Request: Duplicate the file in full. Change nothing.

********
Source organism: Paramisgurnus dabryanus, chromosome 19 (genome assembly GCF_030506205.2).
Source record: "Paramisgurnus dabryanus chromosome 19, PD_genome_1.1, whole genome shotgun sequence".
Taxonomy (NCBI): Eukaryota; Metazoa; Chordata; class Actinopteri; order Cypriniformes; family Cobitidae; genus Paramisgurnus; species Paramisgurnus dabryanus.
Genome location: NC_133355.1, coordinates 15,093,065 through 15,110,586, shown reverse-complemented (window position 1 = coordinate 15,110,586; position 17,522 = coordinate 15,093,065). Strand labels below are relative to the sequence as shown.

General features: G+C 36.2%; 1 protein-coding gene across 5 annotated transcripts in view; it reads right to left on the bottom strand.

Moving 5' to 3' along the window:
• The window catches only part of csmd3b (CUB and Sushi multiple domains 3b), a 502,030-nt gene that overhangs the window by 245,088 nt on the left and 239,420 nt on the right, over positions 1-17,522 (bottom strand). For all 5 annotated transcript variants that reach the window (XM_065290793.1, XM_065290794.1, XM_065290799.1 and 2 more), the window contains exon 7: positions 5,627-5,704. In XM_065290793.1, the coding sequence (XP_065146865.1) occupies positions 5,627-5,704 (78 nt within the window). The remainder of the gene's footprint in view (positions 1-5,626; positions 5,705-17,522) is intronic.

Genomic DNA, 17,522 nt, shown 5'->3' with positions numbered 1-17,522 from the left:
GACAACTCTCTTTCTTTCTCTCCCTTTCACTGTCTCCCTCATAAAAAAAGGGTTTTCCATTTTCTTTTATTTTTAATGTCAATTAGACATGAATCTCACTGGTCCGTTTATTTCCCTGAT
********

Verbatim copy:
Source organism: Paramisgurnus dabryanus, chromosome 19 (genome assembly GCF_030506205.2).
Source record: "Paramisgurnus dabryanus chromosome 19, PD_genome_1.1, whole genome shotgun sequence".
Taxonomy (NCBI): Eukaryota; Metazoa; Chordata; class Actinopteri; order Cypriniformes; family Cobitidae; genus Paramisgurnus; species Paramisgurnus dabryanus.
Genome location: NC_133355.1, coordinates 15,093,065 through 15,110,586, shown reverse-complemented (window position 1 = coordinate 15,110,586; position 17,522 = coordinate 15,093,065). Strand labels below are relative to the sequence as shown.

General features: G+C 36.2%; 1 protein-coding gene across 5 annotated transcripts in view; it reads right to left on the bottom strand.

Moving 5' to 3' along the window:
• The window catches only part of csmd3b (CUB and Sushi multiple domains 3b), a 502,030-nt gene that overhangs the window by 245,088 nt on the left and 239,420 nt on the right, over positions 1-17,522 (bottom strand). For all 5 annotated transcript variants that reach the window (XM_065290793.1, XM_065290794.1, XM_065290799.1 and 2 more), the window contains exon 7: positions 5,627-5,704. In XM_065290793.1, the coding sequence (XP_065146865.1) occupies positions 5,627-5,704 (78 nt within the window). The remainder of the gene's footprint in view (positions 1-5,626; positions 5,705-17,522) is intronic.

Genomic DNA, 17,522 nt, shown 5'->3' with positions numbered 1-17,522 from the left:
GACAACTCTCTTTCTTTCTCTCCCTTTCACTGTCTCCCTCATAAAAAAAGGGTTTTCCATTTTCTTTTATTTTTAATGTCAATTAGACATGAATCTCACTGGTCCGTTTATTTCCCTGAT